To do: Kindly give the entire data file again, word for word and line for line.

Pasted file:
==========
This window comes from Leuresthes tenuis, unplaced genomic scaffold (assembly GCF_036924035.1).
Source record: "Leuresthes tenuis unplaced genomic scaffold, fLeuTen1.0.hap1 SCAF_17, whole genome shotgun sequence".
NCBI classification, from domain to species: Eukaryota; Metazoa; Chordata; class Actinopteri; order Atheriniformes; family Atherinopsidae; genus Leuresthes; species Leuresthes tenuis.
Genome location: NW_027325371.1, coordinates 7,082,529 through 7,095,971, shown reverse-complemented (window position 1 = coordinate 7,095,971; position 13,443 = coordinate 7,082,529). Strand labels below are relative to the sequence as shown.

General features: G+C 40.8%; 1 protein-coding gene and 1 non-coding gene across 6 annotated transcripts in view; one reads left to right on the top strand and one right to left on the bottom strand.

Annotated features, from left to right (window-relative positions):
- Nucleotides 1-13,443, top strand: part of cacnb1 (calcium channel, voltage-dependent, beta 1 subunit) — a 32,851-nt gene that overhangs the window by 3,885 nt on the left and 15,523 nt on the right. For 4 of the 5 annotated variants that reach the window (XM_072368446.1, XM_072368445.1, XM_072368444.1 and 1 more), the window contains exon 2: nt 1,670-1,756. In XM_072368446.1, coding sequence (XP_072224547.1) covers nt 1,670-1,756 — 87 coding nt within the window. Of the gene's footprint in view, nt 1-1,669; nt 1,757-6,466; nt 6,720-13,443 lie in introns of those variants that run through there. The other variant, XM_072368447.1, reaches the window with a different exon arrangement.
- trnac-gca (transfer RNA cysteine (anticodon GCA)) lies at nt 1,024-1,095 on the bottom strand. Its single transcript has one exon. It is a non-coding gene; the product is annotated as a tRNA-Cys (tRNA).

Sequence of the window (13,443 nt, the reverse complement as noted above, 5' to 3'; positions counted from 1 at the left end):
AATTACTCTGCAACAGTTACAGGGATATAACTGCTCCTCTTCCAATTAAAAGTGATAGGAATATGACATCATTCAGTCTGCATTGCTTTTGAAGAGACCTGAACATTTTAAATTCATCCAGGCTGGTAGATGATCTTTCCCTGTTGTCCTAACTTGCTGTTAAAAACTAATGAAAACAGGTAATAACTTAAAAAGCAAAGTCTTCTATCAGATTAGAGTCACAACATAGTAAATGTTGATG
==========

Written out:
This window comes from Leuresthes tenuis, unplaced genomic scaffold (assembly GCF_036924035.1).
Source record: "Leuresthes tenuis unplaced genomic scaffold, fLeuTen1.0.hap1 SCAF_17, whole genome shotgun sequence".
NCBI classification, from domain to species: Eukaryota; Metazoa; Chordata; class Actinopteri; order Atheriniformes; family Atherinopsidae; genus Leuresthes; species Leuresthes tenuis.
Genome location: NW_027325371.1, coordinates 7,082,529 through 7,095,971, shown reverse-complemented (window position 1 = coordinate 7,095,971; position 13,443 = coordinate 7,082,529). Strand labels below are relative to the sequence as shown.

General features: G+C 40.8%; 1 protein-coding gene and 1 non-coding gene across 6 annotated transcripts in view; one reads left to right on the top strand and one right to left on the bottom strand.

Annotated features, from left to right (window-relative positions):
- Nucleotides 1-13,443, top strand: part of cacnb1 (calcium channel, voltage-dependent, beta 1 subunit) — a 32,851-nt gene that overhangs the window by 3,885 nt on the left and 15,523 nt on the right. For 4 of the 5 annotated variants that reach the window (XM_072368446.1, XM_072368445.1, XM_072368444.1 and 1 more), the window contains exon 2: nt 1,670-1,756. In XM_072368446.1, coding sequence (XP_072224547.1) covers nt 1,670-1,756 — 87 coding nt within the window. Of the gene's footprint in view, nt 1-1,669; nt 1,757-6,466; nt 6,720-13,443 lie in introns of those variants that run through there. The other variant, XM_072368447.1, reaches the window with a different exon arrangement.
- trnac-gca (transfer RNA cysteine (anticodon GCA)) lies at nt 1,024-1,095 on the bottom strand. Its single transcript has one exon. It is a non-coding gene; the product is annotated as a tRNA-Cys (tRNA).

Sequence of the window (13,443 nt, the reverse complement as noted above, 5' to 3'; positions counted from 1 at the left end):
AATTACTCTGCAACAGTTACAGGGATATAACTGCTCCTCTTCCAATTAAAAGTGATAGGAATATGACATCATTCAGTCTGCATTGCTTTTGAAGAGACCTGAACATTTTAAATTCATCCAGGCTGGTAGATGATCTTTCCCTGTTGTCCTAACTTGCTGTTAAAAACTAATGAAAACAGGTAATAACTTAAAAAGCAAAGTCTTCTATCAGATTAGAGTCACAACATAGTAAATGTTGATG